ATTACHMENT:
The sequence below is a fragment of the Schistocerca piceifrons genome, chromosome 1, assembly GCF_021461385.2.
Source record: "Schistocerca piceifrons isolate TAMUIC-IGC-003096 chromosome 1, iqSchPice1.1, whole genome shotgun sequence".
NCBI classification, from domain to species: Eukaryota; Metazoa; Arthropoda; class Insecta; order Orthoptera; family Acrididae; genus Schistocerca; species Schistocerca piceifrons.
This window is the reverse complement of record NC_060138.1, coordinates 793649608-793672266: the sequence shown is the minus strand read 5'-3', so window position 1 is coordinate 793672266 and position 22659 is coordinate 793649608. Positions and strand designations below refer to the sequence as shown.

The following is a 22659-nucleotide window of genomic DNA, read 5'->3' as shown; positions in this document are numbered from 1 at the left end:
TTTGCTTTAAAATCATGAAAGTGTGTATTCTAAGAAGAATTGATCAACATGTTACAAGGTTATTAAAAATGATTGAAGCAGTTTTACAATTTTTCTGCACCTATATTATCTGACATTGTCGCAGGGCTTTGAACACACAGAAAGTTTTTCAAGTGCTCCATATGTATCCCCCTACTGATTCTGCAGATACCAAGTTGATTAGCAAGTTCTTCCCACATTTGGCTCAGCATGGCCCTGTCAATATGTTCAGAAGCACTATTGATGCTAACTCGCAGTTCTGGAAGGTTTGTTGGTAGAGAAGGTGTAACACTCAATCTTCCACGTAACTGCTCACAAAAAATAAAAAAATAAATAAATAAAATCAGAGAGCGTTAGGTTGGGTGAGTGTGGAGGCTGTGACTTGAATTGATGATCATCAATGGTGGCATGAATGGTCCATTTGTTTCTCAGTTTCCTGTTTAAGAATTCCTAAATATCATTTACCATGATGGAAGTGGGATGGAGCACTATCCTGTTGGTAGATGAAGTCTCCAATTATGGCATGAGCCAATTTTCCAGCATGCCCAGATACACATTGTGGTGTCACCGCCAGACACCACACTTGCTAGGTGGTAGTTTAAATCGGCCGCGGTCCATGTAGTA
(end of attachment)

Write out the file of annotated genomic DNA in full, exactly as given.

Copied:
The sequence below is a fragment of the Schistocerca piceifrons genome, chromosome 1, assembly GCF_021461385.2.
Source record: "Schistocerca piceifrons isolate TAMUIC-IGC-003096 chromosome 1, iqSchPice1.1, whole genome shotgun sequence".
NCBI classification, from domain to species: Eukaryota; Metazoa; Arthropoda; class Insecta; order Orthoptera; family Acrididae; genus Schistocerca; species Schistocerca piceifrons.
This window is the reverse complement of record NC_060138.1, coordinates 793649608-793672266: the sequence shown is the minus strand read 5'-3', so window position 1 is coordinate 793672266 and position 22659 is coordinate 793649608. Positions and strand designations below refer to the sequence as shown.

The following is a 22659-nucleotide window of genomic DNA, read 5'->3' as shown; positions in this document are numbered from 1 at the left end:
TTTGCTTTAAAATCATGAAAGTGTGTATTCTAAGAAGAATTGATCAACATGTTACAAGGTTATTAAAAATGATTGAAGCAGTTTTACAATTTTTCTGCACCTATATTATCTGACATTGTCGCAGGGCTTTGAACACACAGAAAGTTTTTCAAGTGCTCCATATGTATCCCCCTACTGATTCTGCAGATACCAAGTTGATTAGCAAGTTCTTCCCACATTTGGCTCAGCATGGCCCTGTCAATATGTTCAGAAGCACTATTGATGCTAACTCGCAGTTCTGGAAGGTTTGTTGGTAGAGAAGGTGTAACACTCAATCTTCCACGTAACTGCTCACAAAAAATAAAAAAATAAATAAATAAAATCAGAGAGCGTTAGGTTGGGTGAGTGTGGAGGCTGTGACTTGAATTGATGATCATCAATGGTGGCATGAATGGTCCATTTGTTTCTCAGTTTCCTGTTTAAGAATTCCTAAATATCATTTACCATGATGGAAGTGGGATGGAGCACTATCCTGTTGGTAGATGAAGTCTCCAATTATGGCATGAGCCAATTTTCCAGCATGCCCAGATACACATTGTGGTGTCACCGCCAGACACCACACTTGCTAGGTGGTAGTTTAAATCGGCCGCGGTCCATGTAGTA